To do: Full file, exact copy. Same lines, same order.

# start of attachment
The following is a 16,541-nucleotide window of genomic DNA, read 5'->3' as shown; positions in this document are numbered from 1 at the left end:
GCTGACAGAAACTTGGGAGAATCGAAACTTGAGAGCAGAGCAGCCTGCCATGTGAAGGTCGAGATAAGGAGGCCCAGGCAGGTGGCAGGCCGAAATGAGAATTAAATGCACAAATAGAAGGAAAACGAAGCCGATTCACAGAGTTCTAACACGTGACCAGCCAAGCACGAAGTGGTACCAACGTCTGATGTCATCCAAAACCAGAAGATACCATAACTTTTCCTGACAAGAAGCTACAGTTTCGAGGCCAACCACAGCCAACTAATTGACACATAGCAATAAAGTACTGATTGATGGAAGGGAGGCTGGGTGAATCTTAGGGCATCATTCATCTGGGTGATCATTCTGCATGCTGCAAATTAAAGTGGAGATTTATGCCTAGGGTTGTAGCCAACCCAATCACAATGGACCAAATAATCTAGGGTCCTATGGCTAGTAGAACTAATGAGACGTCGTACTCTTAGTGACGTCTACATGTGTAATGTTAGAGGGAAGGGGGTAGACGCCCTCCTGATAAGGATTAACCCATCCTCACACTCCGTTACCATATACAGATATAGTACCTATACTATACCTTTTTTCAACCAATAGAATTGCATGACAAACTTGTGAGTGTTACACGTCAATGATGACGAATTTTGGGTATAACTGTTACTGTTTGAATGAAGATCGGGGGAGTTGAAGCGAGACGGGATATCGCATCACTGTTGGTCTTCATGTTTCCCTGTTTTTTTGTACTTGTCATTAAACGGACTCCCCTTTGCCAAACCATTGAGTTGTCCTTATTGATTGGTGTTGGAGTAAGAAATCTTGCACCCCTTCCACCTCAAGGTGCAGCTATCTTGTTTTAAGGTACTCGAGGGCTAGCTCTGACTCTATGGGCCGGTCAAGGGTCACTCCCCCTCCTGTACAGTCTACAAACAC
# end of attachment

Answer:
The following is a 16,541-nucleotide window of genomic DNA, read 5'->3' as shown; positions in this document are numbered from 1 at the left end:
GCTGACAGAAACTTGGGAGAATCGAAACTTGAGAGCAGAGCAGCCTGCCATGTGAAGGTCGAGATAAGGAGGCCCAGGCAGGTGGCAGGCCGAAATGAGAATTAAATGCACAAATAGAAGGAAAACGAAGCCGATTCACAGAGTTCTAACACGTGACCAGCCAAGCACGAAGTGGTACCAACGTCTGATGTCATCCAAAACCAGAAGATACCATAACTTTTCCTGACAAGAAGCTACAGTTTCGAGGCCAACCACAGCCAACTAATTGACACATAGCAATAAAGTACTGATTGATGGAAGGGAGGCTGGGTGAATCTTAGGGCATCATTCATCTGGGTGATCATTCTGCATGCTGCAAATTAAAGTGGAGATTTATGCCTAGGGTTGTAGCCAACCCAATCACAATGGACCAAATAATCTAGGGTCCTATGGCTAGTAGAACTAATGAGACGTCGTACTCTTAGTGACGTCTACATGTGTAATGTTAGAGGGAAGGGGGTAGACGCCCTCCTGATAAGGATTAACCCATCCTCACACTCCGTTACCATATACAGATATAGTACCTATACTATACCTTTTTTCAACCAATAGAATTGCATGACAAACTTGTGAGTGTTACACGTCAATGATGACGAATTTTGGGTATAACTGTTACTGTTTGAATGAAGATCGGGGGAGTTGAAGCGAGACGGGATATCGCATCACTGTTGGTCTTCATGTTTCCCTGTTTTTTTGTACTTGTCATTAAACGGACTCCCCTTTGCCAAACCATTGAGTTGTCCTTATTGATTGGTGTTGGAGTAAGAAATCTTGCACCCCTTCCACCTCAAGGTGCAGCTATCTTGTTTTAAGGTACTCGAGGGCTAGCTCTGACTCTATGGGCCGGTCAAGGGTCACTCCCCCTCCTGTACAGTCTACAAACAC